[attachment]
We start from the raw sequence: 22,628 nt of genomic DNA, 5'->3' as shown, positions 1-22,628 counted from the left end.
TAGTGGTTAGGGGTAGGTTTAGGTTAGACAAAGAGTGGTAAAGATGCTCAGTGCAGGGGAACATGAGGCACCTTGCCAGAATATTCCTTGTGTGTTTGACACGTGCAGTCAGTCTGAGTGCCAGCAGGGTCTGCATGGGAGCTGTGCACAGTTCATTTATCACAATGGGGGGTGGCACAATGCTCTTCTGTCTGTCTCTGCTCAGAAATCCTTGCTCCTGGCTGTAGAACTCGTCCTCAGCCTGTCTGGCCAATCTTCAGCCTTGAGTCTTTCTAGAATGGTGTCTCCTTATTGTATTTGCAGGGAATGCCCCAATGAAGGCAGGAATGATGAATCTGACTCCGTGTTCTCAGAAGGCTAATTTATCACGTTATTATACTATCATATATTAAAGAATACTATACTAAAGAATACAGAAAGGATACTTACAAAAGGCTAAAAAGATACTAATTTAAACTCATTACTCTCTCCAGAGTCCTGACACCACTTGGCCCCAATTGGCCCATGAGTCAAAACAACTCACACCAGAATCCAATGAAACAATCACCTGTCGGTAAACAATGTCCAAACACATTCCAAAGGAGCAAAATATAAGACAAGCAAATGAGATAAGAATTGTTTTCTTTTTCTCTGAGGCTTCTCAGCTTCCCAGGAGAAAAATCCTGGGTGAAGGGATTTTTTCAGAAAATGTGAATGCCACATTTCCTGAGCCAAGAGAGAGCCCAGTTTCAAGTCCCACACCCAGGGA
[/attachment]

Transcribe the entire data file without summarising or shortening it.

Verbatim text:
We start from the raw sequence: 22,628 nt of genomic DNA, 5'->3' as shown, positions 1-22,628 counted from the left end.
TAGTGGTTAGGGGTAGGTTTAGGTTAGACAAAGAGTGGTAAAGATGCTCAGTGCAGGGGAACATGAGGCACCTTGCCAGAATATTCCTTGTGTGTTTGACACGTGCAGTCAGTCTGAGTGCCAGCAGGGTCTGCATGGGAGCTGTGCACAGTTCATTTATCACAATGGGGGGTGGCACAATGCTCTTCTGTCTGTCTCTGCTCAGAAATCCTTGCTCCTGGCTGTAGAACTCGTCCTCAGCCTGTCTGGCCAATCTTCAGCCTTGAGTCTTTCTAGAATGGTGTCTCCTTATTGTATTTGCAGGGAATGCCCCAATGAAGGCAGGAATGATGAATCTGACTCCGTGTTCTCAGAAGGCTAATTTATCACGTTATTATACTATCATATATTAAAGAATACTATACTAAAGAATACAGAAAGGATACTTACAAAAGGCTAAAAAGATACTAATTTAAACTCATTACTCTCTCCAGAGTCCTGACACCACTTGGCCCCAATTGGCCCATGAGTCAAAACAACTCACACCAGAATCCAATGAAACAATCACCTGTCGGTAAACAATGTCCAAACACATTCCAAAGGAGCAAAATATAAGACAAGCAAATGAGATAAGAATTGTTTTCTTTTTCTCTGAGGCTTCTCAGCTTCCCAGGAGAAAAATCCTGGGTGAAGGGATTTTTTCAGAAAATGTGAATGCCACATTTCCTGAGCCAAGAGAGAGCCCAGTTTCAAGTCCCACACCCAGGGA